Post after post of major works and dreamy excellence, just like the building of Lego one part slotting into the next, in almost perfect in design.
Naturally this isn't so and there are a few items that caused some small difficulty along the way.
are not big fans of the Plazmaman
inlet complaining about the restricted access once it is in place. Which could explain why the previous outfit Drift Street Imports left bolts off. One of the other things which didn't get put back on last time was the undertray. I somehow didn't think it would go back on this time either, as now have the RIPs extended sump, although Mark at MGT was messaging me the other day, saying he was cutting lumps out of it so it would fit!
I think I will need a new turbo blanket, judging by the look of the other it appears a bit mishapen now and as I think they effectively 'bake' into place am not sure it is a reusable item.
Below: This is the gearbox backplate. This needed some work as was 'clattering' against the new clutch. MGT thought that it seemed odd as some of the holes were elongated. However the car did start out as an Automatic and this would have been changed many moons ago.
Below: This is an image of the right hand boost pipe from throttle body. The clamp isn't really working there and it offers a potential for boost leaks. This pipe is being replaced.
If like me you ask, what exactly is a wideband? Broadly speaking there are two different types of O2 sensor available, wideband and narrowband. Both sensors have their place in tuning an engine, narrowband sensors are designed to be used in conjunction with a catalytic converter.
In brief a catalytic converter works on a saturate/starve principal where the fuel injection system saturates the converter then starves the converter, i.e. it runs rich of 14.7:1 (saturate) then lean of 14.7:1 (starve) and as such a narrowband O2 sensor only reads rich of 14.7:1 or lean of 14.7:1.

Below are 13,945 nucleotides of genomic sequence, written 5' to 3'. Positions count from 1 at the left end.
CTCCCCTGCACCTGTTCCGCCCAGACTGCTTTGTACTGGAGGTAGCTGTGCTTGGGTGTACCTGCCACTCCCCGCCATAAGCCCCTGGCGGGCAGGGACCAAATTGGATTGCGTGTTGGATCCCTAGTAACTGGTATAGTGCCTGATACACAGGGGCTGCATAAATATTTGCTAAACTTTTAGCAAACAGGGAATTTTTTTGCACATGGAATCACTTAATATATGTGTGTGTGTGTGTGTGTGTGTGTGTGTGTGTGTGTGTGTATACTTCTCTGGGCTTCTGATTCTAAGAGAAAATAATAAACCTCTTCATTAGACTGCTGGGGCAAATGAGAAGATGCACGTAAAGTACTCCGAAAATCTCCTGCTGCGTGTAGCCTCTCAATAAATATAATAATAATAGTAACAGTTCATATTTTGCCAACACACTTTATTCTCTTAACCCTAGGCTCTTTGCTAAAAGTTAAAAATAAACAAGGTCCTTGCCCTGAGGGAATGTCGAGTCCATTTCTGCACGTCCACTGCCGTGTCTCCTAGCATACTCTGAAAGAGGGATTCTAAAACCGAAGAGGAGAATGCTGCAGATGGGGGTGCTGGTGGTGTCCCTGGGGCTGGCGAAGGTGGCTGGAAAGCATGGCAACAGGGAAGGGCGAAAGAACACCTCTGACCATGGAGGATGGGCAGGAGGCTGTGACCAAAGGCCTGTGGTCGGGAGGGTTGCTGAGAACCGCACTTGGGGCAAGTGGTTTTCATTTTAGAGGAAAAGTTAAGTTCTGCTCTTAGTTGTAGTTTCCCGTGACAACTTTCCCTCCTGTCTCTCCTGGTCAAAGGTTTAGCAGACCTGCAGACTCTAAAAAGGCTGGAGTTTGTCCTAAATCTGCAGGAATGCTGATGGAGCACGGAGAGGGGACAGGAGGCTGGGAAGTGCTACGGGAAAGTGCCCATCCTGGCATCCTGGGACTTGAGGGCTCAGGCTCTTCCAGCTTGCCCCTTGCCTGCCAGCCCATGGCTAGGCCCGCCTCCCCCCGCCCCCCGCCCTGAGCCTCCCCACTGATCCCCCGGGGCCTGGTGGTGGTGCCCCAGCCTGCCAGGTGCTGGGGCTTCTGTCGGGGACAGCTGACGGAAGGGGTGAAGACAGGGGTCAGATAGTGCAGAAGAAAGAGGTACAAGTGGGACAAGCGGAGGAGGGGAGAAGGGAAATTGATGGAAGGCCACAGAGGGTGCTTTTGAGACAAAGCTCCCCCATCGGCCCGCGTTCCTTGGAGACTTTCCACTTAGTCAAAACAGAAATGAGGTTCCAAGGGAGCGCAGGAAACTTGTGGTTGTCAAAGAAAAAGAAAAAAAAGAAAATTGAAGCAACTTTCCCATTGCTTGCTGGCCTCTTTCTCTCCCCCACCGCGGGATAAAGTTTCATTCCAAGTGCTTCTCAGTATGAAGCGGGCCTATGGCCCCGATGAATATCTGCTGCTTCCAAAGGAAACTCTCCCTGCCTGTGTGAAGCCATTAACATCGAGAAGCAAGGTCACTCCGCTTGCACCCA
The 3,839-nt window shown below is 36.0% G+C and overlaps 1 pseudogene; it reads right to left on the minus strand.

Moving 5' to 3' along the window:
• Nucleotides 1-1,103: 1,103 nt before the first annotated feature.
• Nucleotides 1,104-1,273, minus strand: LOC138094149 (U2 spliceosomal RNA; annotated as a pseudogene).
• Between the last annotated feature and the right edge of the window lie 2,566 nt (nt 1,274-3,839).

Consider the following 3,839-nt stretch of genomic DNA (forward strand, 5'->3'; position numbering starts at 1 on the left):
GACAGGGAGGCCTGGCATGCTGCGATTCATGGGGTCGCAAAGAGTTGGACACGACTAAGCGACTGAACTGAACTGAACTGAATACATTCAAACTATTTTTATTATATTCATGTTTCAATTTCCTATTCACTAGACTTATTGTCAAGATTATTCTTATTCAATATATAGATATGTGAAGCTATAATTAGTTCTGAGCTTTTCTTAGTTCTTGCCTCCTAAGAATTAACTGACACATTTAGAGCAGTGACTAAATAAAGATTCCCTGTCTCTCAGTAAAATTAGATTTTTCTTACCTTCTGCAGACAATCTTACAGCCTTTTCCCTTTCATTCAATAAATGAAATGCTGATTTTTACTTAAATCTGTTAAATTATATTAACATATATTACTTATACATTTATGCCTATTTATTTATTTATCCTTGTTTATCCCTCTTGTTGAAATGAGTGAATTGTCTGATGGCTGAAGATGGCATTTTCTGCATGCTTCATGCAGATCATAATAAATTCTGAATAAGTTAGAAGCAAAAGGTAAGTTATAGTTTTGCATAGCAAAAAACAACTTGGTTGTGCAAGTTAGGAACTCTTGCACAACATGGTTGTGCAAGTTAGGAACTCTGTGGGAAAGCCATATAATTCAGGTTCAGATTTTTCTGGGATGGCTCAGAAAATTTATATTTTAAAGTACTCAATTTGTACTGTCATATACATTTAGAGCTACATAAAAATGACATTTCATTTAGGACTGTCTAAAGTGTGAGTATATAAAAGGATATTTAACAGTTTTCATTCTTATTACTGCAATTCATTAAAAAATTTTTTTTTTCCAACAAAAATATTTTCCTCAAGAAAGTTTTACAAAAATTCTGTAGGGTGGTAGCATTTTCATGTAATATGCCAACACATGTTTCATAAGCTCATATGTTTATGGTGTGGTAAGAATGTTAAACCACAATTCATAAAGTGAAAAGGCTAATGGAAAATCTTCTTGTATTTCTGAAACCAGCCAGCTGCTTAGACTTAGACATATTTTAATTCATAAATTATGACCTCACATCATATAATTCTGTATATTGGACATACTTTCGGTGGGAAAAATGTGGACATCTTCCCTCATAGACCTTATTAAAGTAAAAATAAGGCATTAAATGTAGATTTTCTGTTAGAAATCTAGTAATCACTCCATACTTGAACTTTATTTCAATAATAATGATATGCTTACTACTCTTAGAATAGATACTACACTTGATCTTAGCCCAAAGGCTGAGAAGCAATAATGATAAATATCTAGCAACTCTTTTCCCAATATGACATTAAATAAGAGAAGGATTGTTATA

Narrowband O2 sensor are unable to determine exactly how rich or exactly how lean the engine is running making it useless for full power engine calibration (as under full power we need to run the engine much richer that 14.7:1 so we don’t melt pistons!).
A wideband O2 sensor on the other hand is designed to read a much broader spectrum of air to fuel ratios which makes it the ideal tool for engine calibration.
Below: One of the best ECU's available now. Sure there are others but this is pretty proven technology, mapped in the right hands can be highly effective and benefits from built in safety features.
The Link G4
only comes as a circuit board and needs to utilize the original ecu case. As I had an Apexi Power FC
which is still a desirable choice for upto 500 HP (so desirable) I had to dig out my old Automatic ECU (Mapped at Bells auto
) which I originally had mapped to 320HP at the fly!
Below: A picture of everything finally coming together. I could not resist this picture and sneaked it onto my Facebook page. Soon regretted it with the all the questions. People just do not understand 'art'. Although maybe I should understand the Facebook isn't private and it feels so ugly boasting. Am in this for me not the applause.
Below: I would like to say this is the first fire up, it is actually the second (see rattling back plate). From here the next chapter starts.
Thanks go to MGT Motorsport for the photos and constant technical explanations.